I am invited to a lot of conferences in the space, and nowadays on the conferences, if there is not an entire track of UX design, there is at least one or two talks about the importance and ability of good design, and this goes to show that companies in the blockchain and crypto industry today know that even if you have the best possible protocol you still need to carefully consider the UX design and find the right ways to easily onboard you users. I am very happy about the increased attention on UX design in blockchain over the last years.
MJR: Could you give an example of this new and increased awareness?
AVS: For instance, I got this Burner Wallet printed on paper [see photo] from Austin Griffith. The idea is that you organise a social event or a party and give away those printed cards to the guests. All they need to do is to point their cameras at the cards and right away they are onboarded in this case as users of the Burner Wallet. You don’t need to install anything, just point your camera at the card and it takes you to a website that does all the work for you. It creates your wallet and a private key, and it takes care of the onboarding process.
MJR: What are the working process like when the teams at Ethereum are developing new projects?
AVS: Often what happens is that a developer says: “Look, this is the project I am building, I am very excited about it.” Then we try to download it, try to use it, and often we as UX designers say: “Look. I understand what you are trying to do. Let’s see how we can help you improve this and make it work for the users too.”
Mostly, we are the first persons outside a narrow group of developers to see the product on a very early stage, and it often helps them a lot to get this outside view on their work. It is often about simplifying information and skipping unnecessary steps. We say something like: “Okay. Is this step necessary at this part? Can we skip this step? Put it back there?” And then the developer pushed back and says: “No. I can’t skip this step because of a, b, and c.”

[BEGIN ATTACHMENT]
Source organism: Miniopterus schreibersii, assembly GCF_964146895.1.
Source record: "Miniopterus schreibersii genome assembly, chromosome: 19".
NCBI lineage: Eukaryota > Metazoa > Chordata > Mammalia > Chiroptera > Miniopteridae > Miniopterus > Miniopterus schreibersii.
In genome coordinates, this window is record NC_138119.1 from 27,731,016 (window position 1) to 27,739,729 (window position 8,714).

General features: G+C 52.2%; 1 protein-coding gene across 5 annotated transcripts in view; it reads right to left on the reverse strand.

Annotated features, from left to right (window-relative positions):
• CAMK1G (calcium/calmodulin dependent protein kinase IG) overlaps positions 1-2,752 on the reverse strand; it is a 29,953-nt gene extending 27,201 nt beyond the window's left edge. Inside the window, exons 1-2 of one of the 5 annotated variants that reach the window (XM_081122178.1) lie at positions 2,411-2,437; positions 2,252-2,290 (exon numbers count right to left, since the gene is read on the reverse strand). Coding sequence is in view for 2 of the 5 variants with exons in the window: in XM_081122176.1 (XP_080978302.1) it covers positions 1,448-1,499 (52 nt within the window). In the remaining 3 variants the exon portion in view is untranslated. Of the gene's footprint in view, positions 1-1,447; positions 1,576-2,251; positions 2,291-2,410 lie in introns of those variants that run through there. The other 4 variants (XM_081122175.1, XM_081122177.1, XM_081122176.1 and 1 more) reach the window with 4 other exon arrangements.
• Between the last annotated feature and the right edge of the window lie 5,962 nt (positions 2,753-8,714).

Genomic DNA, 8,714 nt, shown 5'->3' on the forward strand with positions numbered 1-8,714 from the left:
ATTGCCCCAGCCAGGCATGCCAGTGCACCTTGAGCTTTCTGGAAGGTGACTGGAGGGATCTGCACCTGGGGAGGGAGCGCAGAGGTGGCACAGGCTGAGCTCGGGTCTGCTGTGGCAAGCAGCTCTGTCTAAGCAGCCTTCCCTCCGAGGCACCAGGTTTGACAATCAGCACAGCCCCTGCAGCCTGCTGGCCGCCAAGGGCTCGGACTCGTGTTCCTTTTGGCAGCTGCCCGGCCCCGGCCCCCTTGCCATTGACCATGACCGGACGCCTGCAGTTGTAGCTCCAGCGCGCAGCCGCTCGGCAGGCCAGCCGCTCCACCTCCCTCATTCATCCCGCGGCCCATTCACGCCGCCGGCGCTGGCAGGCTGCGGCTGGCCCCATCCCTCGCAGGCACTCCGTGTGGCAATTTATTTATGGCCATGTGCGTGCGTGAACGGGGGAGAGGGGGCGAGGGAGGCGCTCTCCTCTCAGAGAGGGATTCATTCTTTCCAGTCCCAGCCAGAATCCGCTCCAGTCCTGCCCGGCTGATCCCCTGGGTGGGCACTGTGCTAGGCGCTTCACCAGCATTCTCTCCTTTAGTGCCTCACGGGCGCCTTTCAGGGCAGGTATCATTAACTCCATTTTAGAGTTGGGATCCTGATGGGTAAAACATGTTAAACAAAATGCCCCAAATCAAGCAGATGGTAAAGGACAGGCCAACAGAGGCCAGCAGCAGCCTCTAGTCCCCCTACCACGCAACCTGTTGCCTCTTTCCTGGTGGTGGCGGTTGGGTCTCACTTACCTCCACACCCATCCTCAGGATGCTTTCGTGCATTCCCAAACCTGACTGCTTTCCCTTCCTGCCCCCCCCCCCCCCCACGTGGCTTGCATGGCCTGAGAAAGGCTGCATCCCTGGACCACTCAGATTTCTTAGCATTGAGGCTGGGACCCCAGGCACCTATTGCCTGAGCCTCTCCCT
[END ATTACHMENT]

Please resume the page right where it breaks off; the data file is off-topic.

Then you have a creative conversation going on and you are trying to understand what is very important and what is not so important. And at some point, the conversation becomes a design process, because you discover like: “Oh, okay. This thing needs to be big, this thing needs to be small, and this thing needs to be hidden or simply disappear, or something like that.” That is how the conversation goes on through the design process.
Today, most developers realise the importance of UX design, so it is not a question of understanding anymore, but more about how much priority you put on design, and how much resources you allocate. It is important to integrate design as early as possible in a project and make designers and developers understand each other and work together.
MJR: You were the chief designer of the Mist browser from Ethereum; could you explain what the Mist browser is and why you decided to develop it?
AVS: When the Mist project first came along, the initial task was to build a wallet that a newbie user would be able to run. They should be able to take their private key, take their preset wallet and import and use it. And that was sort of how we started building the Mist browser.
MJR: When was that?